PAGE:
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The Aleph and Other Stories by Jorge Luis Borges
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it was amazing

What is there to say about Jorge Luis Borges that hasn't been said before?

Not much. Borges is a wonderful story-teller. His world is one of mysticism and magic, and paradoxically, of raw realism. It's a world of serious philosophical thoughts and of detective plots. The Aleph is a window for everything that the world contains; perhaps that is the perfect description of Borges's stories.

I must admit, however, that some of the stories didn't awe me that much. I infinitely prefer when Borges writes about Arabs within the atmosphere of One Thousand Nights or about Jews and the Kabbalah. I prefer the stories that have a supernatural element, or that suffered the clear influence of Conan Doyle. The stories about gauchos and Argentine folk if we can call it that, leave me strangely unimpressed. Perhaps because I cannot connect to that world as I connect to others. I must mention the exception: the story about the death of Pedro Damián which I thought was truly extraordinary. As Borges says in his commentaries at the end of the book, "all theologians have denied God one miracle - that of undoing the past". (One can argue that this story fits more the "supernatural" category than the Argentine gaucho category but no matter).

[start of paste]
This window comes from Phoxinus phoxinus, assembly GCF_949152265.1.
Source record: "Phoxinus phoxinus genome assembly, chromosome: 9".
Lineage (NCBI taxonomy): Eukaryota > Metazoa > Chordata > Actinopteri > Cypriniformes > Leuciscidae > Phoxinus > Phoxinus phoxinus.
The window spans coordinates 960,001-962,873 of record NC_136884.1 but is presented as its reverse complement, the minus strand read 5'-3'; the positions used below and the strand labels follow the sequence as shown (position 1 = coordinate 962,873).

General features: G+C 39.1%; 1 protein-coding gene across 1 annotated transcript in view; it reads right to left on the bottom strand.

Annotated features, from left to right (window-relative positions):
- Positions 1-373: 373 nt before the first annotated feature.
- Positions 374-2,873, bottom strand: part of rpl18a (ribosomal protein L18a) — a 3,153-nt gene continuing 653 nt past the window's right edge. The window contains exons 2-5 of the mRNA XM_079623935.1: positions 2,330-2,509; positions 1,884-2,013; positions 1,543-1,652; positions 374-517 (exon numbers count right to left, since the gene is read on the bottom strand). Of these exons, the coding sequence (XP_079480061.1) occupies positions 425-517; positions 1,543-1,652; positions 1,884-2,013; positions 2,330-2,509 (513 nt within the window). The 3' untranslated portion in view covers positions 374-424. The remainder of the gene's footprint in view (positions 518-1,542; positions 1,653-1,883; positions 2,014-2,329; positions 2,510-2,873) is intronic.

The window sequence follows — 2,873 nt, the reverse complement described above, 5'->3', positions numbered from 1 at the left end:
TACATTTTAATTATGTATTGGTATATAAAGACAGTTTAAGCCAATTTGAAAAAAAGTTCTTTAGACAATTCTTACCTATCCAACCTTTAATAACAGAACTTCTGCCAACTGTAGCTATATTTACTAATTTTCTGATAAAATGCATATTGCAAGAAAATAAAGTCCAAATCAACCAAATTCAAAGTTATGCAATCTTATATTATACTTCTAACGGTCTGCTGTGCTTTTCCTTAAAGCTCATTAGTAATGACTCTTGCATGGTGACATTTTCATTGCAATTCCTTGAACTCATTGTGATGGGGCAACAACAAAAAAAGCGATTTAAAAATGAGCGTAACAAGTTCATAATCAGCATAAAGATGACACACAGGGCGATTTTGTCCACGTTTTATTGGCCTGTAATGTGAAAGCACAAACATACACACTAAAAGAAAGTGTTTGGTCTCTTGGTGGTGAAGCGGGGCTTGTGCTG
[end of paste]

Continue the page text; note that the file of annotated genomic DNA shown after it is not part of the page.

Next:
The stories where Borges dissociates from himself and sees himself through a mirror are some of my favourite as well. The blind Homer which isn't Homer at all but Borges, was unexpectedly moving, as though Borges was revealing one of his inner secrets.

Still, apart from the Aleph and another couple of stories, I found that the most interesting writing of this volume is Borges's autobiography. It is always refreshing and comforting to read the thoughts of a man who has learned much about life and is willing to share that knowledge. Despite being 71, he wrote of his future plans with the enthusiasm of youth. And he was right: he went on to live more 15 years.

I finish this review with the final lines of his autobiography:

"In a way, youthfulness seems closer to me today than when I was a young man. I no longer regard happiness as unattainable; once, long ago, I did. Now I know that it may occur at any moment but that it should never be sought after. As to failure or fame, they are quite irrelevant and I never bother about them. What I'm out for now is peace, the enjoyment of thinking and of friendship, and, though it may be too ambitious, a sense of loving and of being loved."
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Reading Progress

December 3, 2016 – Shelved
December 3, 2016 – Shelved as: to-read
January 3, 2017 – Started Reading
January 9, 2017 –
page 98
46.67% ""It's to the other man, to Borges, that things happen. I walk along the streets of Buenos Aires, stopping now and then - perhaps out of habit - to look at the arch of an old entrance-way or a grillwork gate; of Borges I get news through the mail and glimpse his name among a committee of professors or in a dictionary of biography""
January 12, 2017 –
page 141
67.14% ""My father was very intelligent and, like all intelligent men, very kind""
January 14, 2017 – Finished Reading

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